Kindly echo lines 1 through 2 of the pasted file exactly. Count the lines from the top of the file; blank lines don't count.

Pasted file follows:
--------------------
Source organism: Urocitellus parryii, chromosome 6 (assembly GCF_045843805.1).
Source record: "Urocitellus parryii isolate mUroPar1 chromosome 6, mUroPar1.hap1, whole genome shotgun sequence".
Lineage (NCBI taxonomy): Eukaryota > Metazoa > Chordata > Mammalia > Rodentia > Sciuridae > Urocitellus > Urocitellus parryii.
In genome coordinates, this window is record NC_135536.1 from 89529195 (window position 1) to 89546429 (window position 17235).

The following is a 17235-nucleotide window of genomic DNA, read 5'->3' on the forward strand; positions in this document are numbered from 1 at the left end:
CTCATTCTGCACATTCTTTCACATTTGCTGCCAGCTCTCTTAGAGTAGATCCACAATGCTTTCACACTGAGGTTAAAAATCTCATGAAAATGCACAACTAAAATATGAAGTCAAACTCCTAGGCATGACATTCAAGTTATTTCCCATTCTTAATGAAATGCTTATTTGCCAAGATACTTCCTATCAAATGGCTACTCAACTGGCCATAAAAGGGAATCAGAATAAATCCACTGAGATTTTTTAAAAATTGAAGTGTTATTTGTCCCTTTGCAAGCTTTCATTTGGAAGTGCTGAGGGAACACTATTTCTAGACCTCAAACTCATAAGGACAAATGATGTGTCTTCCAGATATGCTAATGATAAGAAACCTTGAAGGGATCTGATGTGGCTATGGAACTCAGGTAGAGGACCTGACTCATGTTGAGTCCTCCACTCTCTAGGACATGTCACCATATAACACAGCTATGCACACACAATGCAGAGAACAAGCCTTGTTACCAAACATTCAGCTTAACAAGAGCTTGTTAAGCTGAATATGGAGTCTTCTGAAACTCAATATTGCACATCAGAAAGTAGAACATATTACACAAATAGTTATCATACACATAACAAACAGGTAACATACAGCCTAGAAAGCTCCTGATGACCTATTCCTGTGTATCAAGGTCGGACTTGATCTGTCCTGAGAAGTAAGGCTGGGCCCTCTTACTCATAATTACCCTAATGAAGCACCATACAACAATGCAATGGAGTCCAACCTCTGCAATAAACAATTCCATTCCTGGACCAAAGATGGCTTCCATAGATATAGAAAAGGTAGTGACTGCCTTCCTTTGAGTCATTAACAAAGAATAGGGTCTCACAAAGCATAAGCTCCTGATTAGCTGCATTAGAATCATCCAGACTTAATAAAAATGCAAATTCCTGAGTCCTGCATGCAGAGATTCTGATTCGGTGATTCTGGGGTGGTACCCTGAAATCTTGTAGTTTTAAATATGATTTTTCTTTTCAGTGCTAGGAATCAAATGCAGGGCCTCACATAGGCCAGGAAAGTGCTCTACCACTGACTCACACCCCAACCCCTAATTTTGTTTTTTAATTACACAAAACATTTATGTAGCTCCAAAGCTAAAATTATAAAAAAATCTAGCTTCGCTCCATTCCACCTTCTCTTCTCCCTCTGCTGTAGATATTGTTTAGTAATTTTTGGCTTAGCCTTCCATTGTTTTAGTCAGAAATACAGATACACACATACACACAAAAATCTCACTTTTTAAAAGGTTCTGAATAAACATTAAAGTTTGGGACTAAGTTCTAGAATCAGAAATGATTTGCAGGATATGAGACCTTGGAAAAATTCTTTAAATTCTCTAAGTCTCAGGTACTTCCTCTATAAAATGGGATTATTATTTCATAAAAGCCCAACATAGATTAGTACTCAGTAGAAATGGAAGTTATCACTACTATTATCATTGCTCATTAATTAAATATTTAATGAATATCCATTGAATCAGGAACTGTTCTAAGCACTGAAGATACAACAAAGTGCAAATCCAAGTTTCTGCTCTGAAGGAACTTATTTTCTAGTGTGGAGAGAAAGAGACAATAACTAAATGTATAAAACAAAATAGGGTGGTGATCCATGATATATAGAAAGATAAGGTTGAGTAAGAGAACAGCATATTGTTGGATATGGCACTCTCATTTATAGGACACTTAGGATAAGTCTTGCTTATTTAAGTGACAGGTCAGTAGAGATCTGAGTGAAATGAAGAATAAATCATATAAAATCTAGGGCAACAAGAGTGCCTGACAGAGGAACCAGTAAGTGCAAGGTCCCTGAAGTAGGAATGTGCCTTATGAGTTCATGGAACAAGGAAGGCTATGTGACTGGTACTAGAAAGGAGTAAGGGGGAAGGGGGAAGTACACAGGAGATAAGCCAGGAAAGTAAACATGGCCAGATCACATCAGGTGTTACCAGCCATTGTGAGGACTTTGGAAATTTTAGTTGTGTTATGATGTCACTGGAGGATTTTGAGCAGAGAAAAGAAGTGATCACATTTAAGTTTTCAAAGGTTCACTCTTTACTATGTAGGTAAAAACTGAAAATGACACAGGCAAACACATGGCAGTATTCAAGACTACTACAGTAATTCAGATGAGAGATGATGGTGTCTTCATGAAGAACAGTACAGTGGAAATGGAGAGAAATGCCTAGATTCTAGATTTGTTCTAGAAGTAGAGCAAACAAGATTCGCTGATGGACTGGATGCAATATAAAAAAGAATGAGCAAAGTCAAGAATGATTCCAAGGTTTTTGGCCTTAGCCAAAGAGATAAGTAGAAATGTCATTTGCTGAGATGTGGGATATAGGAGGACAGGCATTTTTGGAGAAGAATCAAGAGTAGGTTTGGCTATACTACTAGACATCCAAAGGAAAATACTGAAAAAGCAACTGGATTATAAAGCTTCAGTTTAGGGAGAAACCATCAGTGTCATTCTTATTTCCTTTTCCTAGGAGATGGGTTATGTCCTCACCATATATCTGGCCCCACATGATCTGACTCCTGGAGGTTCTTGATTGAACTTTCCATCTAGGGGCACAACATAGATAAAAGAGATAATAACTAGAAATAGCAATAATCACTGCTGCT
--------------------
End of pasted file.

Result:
Source organism: Urocitellus parryii, chromosome 6 (assembly GCF_045843805.1).
Source record: "Urocitellus parryii isolate mUroPar1 chromosome 6, mUroPar1.hap1, whole genome shotgun sequence".